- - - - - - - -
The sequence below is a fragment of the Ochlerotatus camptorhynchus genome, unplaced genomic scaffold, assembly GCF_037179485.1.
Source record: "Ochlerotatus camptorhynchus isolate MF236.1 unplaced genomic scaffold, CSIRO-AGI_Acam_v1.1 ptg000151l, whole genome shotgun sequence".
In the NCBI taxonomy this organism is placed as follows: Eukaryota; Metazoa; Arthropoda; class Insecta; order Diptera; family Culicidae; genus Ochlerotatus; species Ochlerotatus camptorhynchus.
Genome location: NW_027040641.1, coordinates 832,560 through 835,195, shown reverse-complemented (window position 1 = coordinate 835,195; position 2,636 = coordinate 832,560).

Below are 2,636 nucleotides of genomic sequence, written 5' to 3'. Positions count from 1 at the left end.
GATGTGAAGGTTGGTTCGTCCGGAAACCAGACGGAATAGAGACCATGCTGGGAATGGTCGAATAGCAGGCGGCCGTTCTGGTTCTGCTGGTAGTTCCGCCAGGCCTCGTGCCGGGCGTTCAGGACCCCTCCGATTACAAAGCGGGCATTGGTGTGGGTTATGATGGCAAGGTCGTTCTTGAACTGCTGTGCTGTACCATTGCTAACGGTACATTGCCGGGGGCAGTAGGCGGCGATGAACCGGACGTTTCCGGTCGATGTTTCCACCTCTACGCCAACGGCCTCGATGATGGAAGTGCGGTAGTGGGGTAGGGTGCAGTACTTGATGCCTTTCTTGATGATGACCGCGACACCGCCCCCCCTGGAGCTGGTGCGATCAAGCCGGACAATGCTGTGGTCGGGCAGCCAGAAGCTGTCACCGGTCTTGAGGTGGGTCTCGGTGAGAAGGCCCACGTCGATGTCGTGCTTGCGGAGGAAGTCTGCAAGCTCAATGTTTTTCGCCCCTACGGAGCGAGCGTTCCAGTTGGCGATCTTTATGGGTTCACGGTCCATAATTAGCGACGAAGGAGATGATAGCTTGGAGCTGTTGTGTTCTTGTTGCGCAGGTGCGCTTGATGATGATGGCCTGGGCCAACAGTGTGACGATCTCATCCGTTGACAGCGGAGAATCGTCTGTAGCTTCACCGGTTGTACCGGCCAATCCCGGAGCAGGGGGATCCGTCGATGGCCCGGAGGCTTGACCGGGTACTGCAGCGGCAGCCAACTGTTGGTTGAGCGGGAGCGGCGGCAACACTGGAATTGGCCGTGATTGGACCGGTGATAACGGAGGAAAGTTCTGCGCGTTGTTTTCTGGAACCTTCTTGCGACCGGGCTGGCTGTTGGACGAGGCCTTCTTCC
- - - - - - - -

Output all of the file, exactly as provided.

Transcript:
The sequence below is a fragment of the Ochlerotatus camptorhynchus genome, unplaced genomic scaffold, assembly GCF_037179485.1.
Source record: "Ochlerotatus camptorhynchus isolate MF236.1 unplaced genomic scaffold, CSIRO-AGI_Acam_v1.1 ptg000151l, whole genome shotgun sequence".
In the NCBI taxonomy this organism is placed as follows: Eukaryota; Metazoa; Arthropoda; class Insecta; order Diptera; family Culicidae; genus Ochlerotatus; species Ochlerotatus camptorhynchus.
Genome location: NW_027040641.1, coordinates 832,560 through 835,195, shown reverse-complemented (window position 1 = coordinate 835,195; position 2,636 = coordinate 832,560).

Below are 2,636 nucleotides of genomic sequence, written 5' to 3'. Positions count from 1 at the left end.
GATGTGAAGGTTGGTTCGTCCGGAAACCAGACGGAATAGAGACCATGCTGGGAATGGTCGAATAGCAGGCGGCCGTTCTGGTTCTGCTGGTAGTTCCGCCAGGCCTCGTGCCGGGCGTTCAGGACCCCTCCGATTACAAAGCGGGCATTGGTGTGGGTTATGATGGCAAGGTCGTTCTTGAACTGCTGTGCTGTACCATTGCTAACGGTACATTGCCGGGGGCAGTAGGCGGCGATGAACCGGACGTTTCCGGTCGATGTTTCCACCTCTACGCCAACGGCCTCGATGATGGAAGTGCGGTAGTGGGGTAGGGTGCAGTACTTGATGCCTTTCTTGATGATGACCGCGACACCGCCCCCCCTGGAGCTGGTGCGATCAAGCCGGACAATGCTGTGGTCGGGCAGCCAGAAGCTGTCACCGGTCTTGAGGTGGGTCTCGGTGAGAAGGCCCACGTCGATGTCGTGCTTGCGGAGGAAGTCTGCAAGCTCAATGTTTTTCGCCCCTACGGAGCGAGCGTTCCAGTTGGCGATCTTTATGGGTTCACGGTCCATAATTAGCGACGAAGGAGATGATAGCTTGGAGCTGTTGTGTTCTTGTTGCGCAGGTGCGCTTGATGATGATGGCCTGGGCCAACAGTGTGACGATCTCATCCGTTGACAGCGGAGAATCGTCTGTAGCTTCACCGGTTGTACCGGCCAATCCCGGAGCAGGGGGATCCGTCGATGGCCCGGAGGCTTGACCGGGTACTGCAGCGGCAGCCAACTGTTGGTTGAGCGGGAGCGGCGGCAACACTGGAATTGGCCGTGATTGGACCGGTGATAACGGAGGAAAGTTCTGCGCGTTGTTTTCTGGAACCTTCTTGCGACCGGGCTGGCTGTTGGACGAGGCCTTCTTCC